Alex De Minaur has been knocking on the door of the ATP’s top 10 for quite some time now, to the point where the door is awfully close to falling over.
The Sydney-born 24-year-old has hardly ever gone backwards in his climb up the rankings since he first turned pro in 2015 and that natural progression lead him to a career high world ranking of #11 earlier this month.
It’s been a big year for the ‘Demon’ with fourth round appearances at both the Australian Open and the US Open, a maiden appearance in a Masters 1000 Final and a seventh career ATP title to go along with it.
Despite the success though, it was clear after the US Open that De Minaur, a player who is renowned for his dogged fighting capabilities, was exhausted and needed to recharge the batteries.
He took the first set against Daniil Medvedev in the Round of 16 at the US Open before being quickly swept away by the Russian star, leading De Minaur to admit that the success of the previous few months had caught up with him.
“That’s 100% what happened and it’s probably the first time in my career that kind of fitness let me down” he said.
“It’s not something that happens. I back myself every day of the year.
“I think there was no lack of confidence to beat him. I knew what I had to do to hurt him and ...
I showed it until my legs went away. And then suddenly I had to try and scramble, finding different ways of playing, and you can’t do that against a player of the calibre of Daniil.”
Having entered three tournaments since competing at Flushing Meadows including the Japan Open just gone where he made the quarter finals, he will need big results in Switzerland and Paris to round out October if he is to launch into the top 10. He sits at 13 in the world.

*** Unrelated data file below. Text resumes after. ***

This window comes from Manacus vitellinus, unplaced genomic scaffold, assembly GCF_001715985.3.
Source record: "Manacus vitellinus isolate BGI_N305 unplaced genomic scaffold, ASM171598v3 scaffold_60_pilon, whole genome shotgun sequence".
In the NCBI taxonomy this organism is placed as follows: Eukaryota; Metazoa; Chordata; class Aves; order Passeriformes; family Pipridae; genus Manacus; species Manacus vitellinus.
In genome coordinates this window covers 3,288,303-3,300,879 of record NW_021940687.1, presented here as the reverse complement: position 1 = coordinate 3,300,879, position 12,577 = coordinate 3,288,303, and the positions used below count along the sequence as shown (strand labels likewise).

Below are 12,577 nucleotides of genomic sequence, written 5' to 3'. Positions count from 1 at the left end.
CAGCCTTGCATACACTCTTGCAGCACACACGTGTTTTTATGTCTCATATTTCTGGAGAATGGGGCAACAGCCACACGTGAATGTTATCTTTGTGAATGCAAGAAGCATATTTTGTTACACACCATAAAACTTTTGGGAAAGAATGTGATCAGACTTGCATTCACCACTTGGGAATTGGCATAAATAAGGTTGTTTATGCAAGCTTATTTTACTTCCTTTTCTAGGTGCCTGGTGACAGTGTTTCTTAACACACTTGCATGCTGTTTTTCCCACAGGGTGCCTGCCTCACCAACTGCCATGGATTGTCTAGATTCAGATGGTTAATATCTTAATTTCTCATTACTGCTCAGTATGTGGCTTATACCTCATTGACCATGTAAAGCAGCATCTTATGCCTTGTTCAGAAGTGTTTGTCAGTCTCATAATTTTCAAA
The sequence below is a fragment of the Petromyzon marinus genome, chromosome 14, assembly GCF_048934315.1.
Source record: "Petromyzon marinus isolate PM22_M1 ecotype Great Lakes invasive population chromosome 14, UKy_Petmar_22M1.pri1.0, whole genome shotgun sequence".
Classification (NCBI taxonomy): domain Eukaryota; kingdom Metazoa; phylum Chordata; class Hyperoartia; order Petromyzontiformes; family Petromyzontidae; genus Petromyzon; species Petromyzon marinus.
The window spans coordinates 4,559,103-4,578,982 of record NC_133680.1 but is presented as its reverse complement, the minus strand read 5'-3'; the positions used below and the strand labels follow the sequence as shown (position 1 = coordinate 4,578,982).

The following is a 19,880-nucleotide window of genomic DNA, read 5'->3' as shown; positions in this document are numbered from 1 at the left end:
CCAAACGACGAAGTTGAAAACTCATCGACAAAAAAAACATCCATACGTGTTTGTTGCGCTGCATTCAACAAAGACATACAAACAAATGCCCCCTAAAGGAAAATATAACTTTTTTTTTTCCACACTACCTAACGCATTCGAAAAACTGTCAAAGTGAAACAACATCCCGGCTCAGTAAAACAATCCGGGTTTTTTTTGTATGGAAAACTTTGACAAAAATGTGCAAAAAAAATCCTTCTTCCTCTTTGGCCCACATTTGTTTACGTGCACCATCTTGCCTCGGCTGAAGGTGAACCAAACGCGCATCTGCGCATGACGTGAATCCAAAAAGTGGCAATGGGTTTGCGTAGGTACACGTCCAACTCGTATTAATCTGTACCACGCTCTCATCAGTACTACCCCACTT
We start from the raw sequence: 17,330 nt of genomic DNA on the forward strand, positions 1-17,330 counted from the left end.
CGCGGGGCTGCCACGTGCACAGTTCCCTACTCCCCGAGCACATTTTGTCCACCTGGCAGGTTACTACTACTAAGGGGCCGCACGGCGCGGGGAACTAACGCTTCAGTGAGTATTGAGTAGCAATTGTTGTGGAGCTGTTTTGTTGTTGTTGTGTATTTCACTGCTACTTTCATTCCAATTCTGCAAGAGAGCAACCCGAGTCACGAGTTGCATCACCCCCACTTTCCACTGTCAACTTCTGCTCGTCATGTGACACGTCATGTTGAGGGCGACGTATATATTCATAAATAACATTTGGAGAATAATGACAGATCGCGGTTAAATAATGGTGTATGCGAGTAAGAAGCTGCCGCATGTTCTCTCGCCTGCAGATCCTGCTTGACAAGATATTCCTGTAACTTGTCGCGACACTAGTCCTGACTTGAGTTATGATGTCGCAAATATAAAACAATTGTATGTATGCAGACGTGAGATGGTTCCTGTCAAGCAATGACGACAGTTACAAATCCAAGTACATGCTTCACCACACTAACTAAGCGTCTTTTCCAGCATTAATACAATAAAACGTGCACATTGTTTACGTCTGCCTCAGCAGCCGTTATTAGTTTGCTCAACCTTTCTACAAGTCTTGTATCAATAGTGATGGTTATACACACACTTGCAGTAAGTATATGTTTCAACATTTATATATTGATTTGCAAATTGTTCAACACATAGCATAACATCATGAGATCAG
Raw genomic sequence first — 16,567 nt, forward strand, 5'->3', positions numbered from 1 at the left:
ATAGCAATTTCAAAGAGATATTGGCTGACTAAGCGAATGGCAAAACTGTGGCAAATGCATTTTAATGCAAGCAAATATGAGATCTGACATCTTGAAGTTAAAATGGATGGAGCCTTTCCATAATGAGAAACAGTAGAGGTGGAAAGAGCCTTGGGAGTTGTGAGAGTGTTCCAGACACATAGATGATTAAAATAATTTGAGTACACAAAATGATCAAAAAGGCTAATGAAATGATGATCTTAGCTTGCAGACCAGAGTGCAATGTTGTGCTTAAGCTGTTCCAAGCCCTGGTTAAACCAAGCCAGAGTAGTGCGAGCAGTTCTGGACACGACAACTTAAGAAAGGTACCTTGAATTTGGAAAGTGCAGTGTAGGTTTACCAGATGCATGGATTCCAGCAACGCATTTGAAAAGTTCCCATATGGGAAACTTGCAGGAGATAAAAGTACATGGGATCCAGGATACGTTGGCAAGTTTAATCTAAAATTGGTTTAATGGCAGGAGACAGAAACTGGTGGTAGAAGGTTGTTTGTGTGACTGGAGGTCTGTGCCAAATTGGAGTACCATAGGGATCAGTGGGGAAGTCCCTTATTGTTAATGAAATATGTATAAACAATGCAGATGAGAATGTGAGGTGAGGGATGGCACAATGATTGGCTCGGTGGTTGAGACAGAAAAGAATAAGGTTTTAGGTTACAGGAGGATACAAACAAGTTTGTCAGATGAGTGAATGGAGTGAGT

He starts his ATP 500 Basel campaign tonight Australian time against Diego Schwartzman who he defeated in the Round 16 in Tokyo last week.
The ATP Race to Turin is the best guide as to what ground he needs to make in this fortnight and currently he’s 255 points behind Casper Ruud who sits at #10.
The Paris Masters which begins next Monday is the final chance for all players to stake their claims and end the year inside the world’s ‘elite’.
If we use 2022 as a reference point, Hubert Hurkacz ended the year at #10 and on 2,905 points. That’s around 400 points more than De Minaur right now but it’s looking likely the bar will be raised this year with possibly at least 12 players breaking through 3,000.
It obviously all depends on the results of other players but De Minaur is probably going to need around 600 more points to guarantee landing inside the top 10 once the year is done and dusted.
A SF at the Swiss Indoors and a SF at the Paris Masters equates to 540 points, which gives us some guide as to what’s required overt the next few weeks.
It’s been almost 20 years since an Australian male has been inside the world’s top 10, that being De Minaur’s Davis Cup captain and two-time major champion, Lleyton Hewitt.
Speaking at the recent 2024 Australian Open launch Hewitt insisted De Minaur would fit right at home in the world’s top 10.
"He's getting there. I always knew that he was going to be a top-10 player, I had full belief in that," Hewitt said.
"He's hopefully going to get his opportunity over the next few months to crack into the top 10."